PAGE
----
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Why ad blocking could lead to better advertising

Is digital marketing taking a hit? It could be that our ads are just bad.

Ad blocking

As a marketer or business pro, you may be worried about the rise of ad blocking. After all, if no one actually sees your ad, how are you going to get your message across to online customers?

It’s a real concern: A forecast by analytics firm Optimal says more than 43 million people in the U.S. will use an ad blocker this year; by 2020, publishers could see about a third of their potential ad revenue eaten away by ad blockers.

Another study finds that one in five of the world’s 1.9 billion smartphone users are blocking ads on their devices, according to analytics company Priori Data and Pagefair. In part, that’s because they suck up way too much data.

Whose fault is ad blocking?

The Internet remains one of the best ways to reach potential customers — with the ability to target users with specific products and services. The problem is, those ads can get annoying — particularly aggressive ads, like pop-ups and pre-roll video. And that’s resulting in the proliferation of ad blockers, which promise an ad-free online browsing experience.

But, this “poses a threat to the Internet and could potentially drive users to an enclosed platform world dominated by a few companies,” writes Scott Cunningham, senior vice-president of technology and ad operations at the IAB (Internet Advertising Bureau).

In many ways, however, the industry itself is at fault — so says Cunningham.

“The fast, scalable systems of targeting users with ever-heftier advertisements have slowed down the public Internet and drained more than a few batteries. … This steamrolled the users, depleted their devices, and tried their patience.”

That’s why the IAB came up with its LEAN Ads program, which stands for ‘light, encrypted, ad-choice supported, non-invasive ads.’ It’s meant to guide the next phases of advertising technology standards.

Are online ads just really bad quality?

The current situation might actually be a good thing for the advertising industry. “It’s vital that instead of clamouring for solutions, jumping to conclusions and joining bombastic ‘X is dead’ conversations, that we understand these changes further,” writes Tom Goodwin, senior vice-president of strategy and innovation for Havas Media US in a piece for the Guardian.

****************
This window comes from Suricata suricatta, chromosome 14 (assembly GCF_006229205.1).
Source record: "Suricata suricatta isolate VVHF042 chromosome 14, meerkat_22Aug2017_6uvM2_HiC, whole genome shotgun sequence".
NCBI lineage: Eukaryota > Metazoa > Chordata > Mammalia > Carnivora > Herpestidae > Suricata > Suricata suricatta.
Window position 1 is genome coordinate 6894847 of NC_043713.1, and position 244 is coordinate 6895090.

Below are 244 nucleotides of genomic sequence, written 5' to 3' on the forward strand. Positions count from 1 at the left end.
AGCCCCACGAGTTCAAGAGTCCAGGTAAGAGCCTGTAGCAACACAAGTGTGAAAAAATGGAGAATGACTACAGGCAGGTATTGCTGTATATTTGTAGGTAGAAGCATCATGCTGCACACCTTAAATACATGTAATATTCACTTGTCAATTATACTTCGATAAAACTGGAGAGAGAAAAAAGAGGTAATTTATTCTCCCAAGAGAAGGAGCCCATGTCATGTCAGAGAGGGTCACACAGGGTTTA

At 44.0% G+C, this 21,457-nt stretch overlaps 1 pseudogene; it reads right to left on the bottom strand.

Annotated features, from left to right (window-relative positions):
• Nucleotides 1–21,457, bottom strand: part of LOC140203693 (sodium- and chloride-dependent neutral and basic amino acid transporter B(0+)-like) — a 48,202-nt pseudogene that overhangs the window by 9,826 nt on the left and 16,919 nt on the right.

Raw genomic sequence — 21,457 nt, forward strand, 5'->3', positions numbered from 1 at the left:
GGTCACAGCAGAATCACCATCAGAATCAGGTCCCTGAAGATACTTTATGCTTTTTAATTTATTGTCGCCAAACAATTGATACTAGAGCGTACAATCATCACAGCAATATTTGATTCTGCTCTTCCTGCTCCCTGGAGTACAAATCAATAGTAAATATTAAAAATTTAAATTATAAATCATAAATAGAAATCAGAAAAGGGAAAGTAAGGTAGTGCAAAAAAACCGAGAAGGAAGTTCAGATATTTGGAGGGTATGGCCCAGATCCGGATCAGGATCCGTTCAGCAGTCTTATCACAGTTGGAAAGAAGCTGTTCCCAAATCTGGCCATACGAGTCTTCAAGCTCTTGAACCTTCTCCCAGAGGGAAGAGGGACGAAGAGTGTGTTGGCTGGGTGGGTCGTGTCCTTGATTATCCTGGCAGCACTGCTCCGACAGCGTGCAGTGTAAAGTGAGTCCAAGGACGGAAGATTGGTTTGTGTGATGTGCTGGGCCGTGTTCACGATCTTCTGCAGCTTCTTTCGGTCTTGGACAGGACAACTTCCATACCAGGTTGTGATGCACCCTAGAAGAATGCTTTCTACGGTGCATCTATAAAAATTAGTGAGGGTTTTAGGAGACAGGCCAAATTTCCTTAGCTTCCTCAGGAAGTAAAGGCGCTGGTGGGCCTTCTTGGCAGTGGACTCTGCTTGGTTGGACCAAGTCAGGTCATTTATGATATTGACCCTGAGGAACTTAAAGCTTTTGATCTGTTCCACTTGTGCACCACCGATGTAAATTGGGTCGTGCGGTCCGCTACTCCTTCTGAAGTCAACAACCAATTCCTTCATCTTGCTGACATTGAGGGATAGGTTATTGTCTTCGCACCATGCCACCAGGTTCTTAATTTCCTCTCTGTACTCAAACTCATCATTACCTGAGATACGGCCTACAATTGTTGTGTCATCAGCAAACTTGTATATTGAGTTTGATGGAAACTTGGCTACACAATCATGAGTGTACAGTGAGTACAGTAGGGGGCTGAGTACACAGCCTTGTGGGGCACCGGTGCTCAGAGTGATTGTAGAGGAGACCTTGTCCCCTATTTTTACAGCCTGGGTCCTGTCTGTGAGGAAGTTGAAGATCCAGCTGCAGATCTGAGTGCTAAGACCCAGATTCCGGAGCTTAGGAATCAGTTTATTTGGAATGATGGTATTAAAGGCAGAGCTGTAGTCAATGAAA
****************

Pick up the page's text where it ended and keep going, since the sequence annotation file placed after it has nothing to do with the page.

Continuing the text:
And that could lead to much-needed change. Like better ads.

Inventory continues to grow as we spend more time online, says Goodwin. And that has created a vicious cycle:

“Ads are cheap, production budgets low, ads are poor, bad results follow, which leads to cheaper ads. We need to reverse this cycle. To have fewer, better-produced ads would serve the interests of everybody.”

Another solution is more personalized advertising — not creepy, Big Brother-ish ads, but more relevant ones (and perhaps fewer of them). I don’t like being bombarded with a constant stream of ads that trace my browsing history (and yes, it totally creeps me out), but if I made an online purchase and the vendor makes personalized suggestions based on that purchase, I’m okay with that.

Of course, ads support the content we’ve become accustomed to getting for free. So that will provide options to both marketers and consumers alike. “Publishers should have the opportunity to provide rich advertising experiences, LEAN advertising experiences, and subscription services,” writes IAB’s Cunningham. “Or publishers can simply deny their service to users who choose to keep on blocking ads. That is all part of elasticity of consumer tolerance and choice.”

Could higher quality ads be the answer?

Some mega-companies — say, Facebook and Google — have the power and money and resources to find their way around ad blockers, making it impossible to use their services unless you disable your ad blocker. Or, they could give you an option to pay for their services if you continue to use an ad blocker.

But that may be missing the point. Consumers may be less likely to use an ad blocker if they receive premium, personalized ads, rather than ones that are aggressive, obnoxious and irrelevant.

After all, ad blocking isn’t new. Back in the day, when we watched TV on an actual TV, we could simply walk away during commercial breaks. But if the ads were smart, funny and entertaining, we’d watch them.

Consider the power of Super Bowl ads — and how people actually discuss their favourite ads the next day. It goes to show there’s still power in a good ad — we may just need fewer, better quality, better-targeted advertising.

What is your take on ad blocking and the number of digital ads that appear online? Tell us in the comments below.

Vawn Himmelsbach

Vawn Himmelsbach is a freelance writer and editor based in Toronto. She has covered technology and travel for 15 years, for media outlets such as, The Globe & Mail, Metro News, ITBusiness, PCworld Canada and Computerworld Canada. She also spent three years living abroad and working as an Asian correspondent.

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